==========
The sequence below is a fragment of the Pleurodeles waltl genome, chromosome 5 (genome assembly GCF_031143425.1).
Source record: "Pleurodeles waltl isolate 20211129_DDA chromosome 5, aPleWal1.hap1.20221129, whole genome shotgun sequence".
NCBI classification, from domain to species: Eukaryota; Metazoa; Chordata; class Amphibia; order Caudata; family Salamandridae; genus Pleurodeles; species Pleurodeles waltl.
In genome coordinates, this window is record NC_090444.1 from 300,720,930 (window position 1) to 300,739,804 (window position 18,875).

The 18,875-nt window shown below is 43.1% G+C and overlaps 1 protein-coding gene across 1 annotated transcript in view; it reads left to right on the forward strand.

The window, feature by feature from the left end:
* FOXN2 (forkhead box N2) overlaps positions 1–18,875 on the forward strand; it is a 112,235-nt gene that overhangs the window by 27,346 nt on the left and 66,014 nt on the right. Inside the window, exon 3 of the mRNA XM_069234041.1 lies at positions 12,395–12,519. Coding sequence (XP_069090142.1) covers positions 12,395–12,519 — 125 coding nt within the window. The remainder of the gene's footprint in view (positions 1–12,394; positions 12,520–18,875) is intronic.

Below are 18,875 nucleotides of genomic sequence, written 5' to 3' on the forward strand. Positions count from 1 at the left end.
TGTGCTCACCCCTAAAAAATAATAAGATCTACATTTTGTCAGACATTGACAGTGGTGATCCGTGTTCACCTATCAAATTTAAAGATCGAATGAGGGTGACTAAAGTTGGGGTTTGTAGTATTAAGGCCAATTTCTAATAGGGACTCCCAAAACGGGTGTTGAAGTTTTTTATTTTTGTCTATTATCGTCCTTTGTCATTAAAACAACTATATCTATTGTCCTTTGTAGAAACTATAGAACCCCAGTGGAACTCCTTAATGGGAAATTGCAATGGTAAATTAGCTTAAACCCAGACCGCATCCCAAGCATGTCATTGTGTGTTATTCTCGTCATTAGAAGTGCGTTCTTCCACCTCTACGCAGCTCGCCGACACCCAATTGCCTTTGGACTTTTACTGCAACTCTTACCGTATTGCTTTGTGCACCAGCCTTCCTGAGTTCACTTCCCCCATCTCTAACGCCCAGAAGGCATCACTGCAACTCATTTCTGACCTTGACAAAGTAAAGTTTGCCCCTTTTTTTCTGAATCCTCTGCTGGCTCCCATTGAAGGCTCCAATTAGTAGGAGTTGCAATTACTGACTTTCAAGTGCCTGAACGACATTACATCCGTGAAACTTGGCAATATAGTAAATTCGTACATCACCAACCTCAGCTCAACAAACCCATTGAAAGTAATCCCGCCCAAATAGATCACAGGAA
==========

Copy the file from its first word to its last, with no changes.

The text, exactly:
The sequence below is a fragment of the Pleurodeles waltl genome, chromosome 5 (genome assembly GCF_031143425.1).
Source record: "Pleurodeles waltl isolate 20211129_DDA chromosome 5, aPleWal1.hap1.20221129, whole genome shotgun sequence".
NCBI classification, from domain to species: Eukaryota; Metazoa; Chordata; class Amphibia; order Caudata; family Salamandridae; genus Pleurodeles; species Pleurodeles waltl.
In genome coordinates, this window is record NC_090444.1 from 300,720,930 (window position 1) to 300,739,804 (window position 18,875).

The 18,875-nt window shown below is 43.1% G+C and overlaps 1 protein-coding gene across 1 annotated transcript in view; it reads left to right on the forward strand.

The window, feature by feature from the left end:
* FOXN2 (forkhead box N2) overlaps positions 1–18,875 on the forward strand; it is a 112,235-nt gene that overhangs the window by 27,346 nt on the left and 66,014 nt on the right. Inside the window, exon 3 of the mRNA XM_069234041.1 lies at positions 12,395–12,519. Coding sequence (XP_069090142.1) covers positions 12,395–12,519 — 125 coding nt within the window. The remainder of the gene's footprint in view (positions 1–12,394; positions 12,520–18,875) is intronic.

Below are 18,875 nucleotides of genomic sequence, written 5' to 3' on the forward strand. Positions count from 1 at the left end.
TGTGCTCACCCCTAAAAAATAATAAGATCTACATTTTGTCAGACATTGACAGTGGTGATCCGTGTTCACCTATCAAATTTAAAGATCGAATGAGGGTGACTAAAGTTGGGGTTTGTAGTATTAAGGCCAATTTCTAATAGGGACTCCCAAAACGGGTGTTGAAGTTTTTTATTTTTGTCTATTATCGTCCTTTGTCATTAAAACAACTATATCTATTGTCCTTTGTAGAAACTATAGAACCCCAGTGGAACTCCTTAATGGGAAATTGCAATGGTAAATTAGCTTAAACCCAGACCGCATCCCAAGCATGTCATTGTGTGTTATTCTCGTCATTAGAAGTGCGTTCTTCCACCTCTACGCAGCTCGCCGACACCCAATTGCCTTTGGACTTTTACTGCAACTCTTACCGTATTGCTTTGTGCACCAGCCTTCCTGAGTTCACTTCCCCCATCTCTAACGCCCAGAAGGCATCACTGCAACTCATTTCTGACCTTGACAAAGTAAAGTTTGCCCCTTTTTTTCTGAATCCTCTGCTGGCTCCCATTGAAGGCTCCAATTAGTAGGAGTTGCAATTACTGACTTTCAAGTGCCTGAACGACATTACATCCGTGAAACTTGGCAATATAGTAAATTCGTACATCACCAACCTCAGCTCAACAAACCCATTGAAAGTAATCCCGCCCAAATAGATCACAGGAA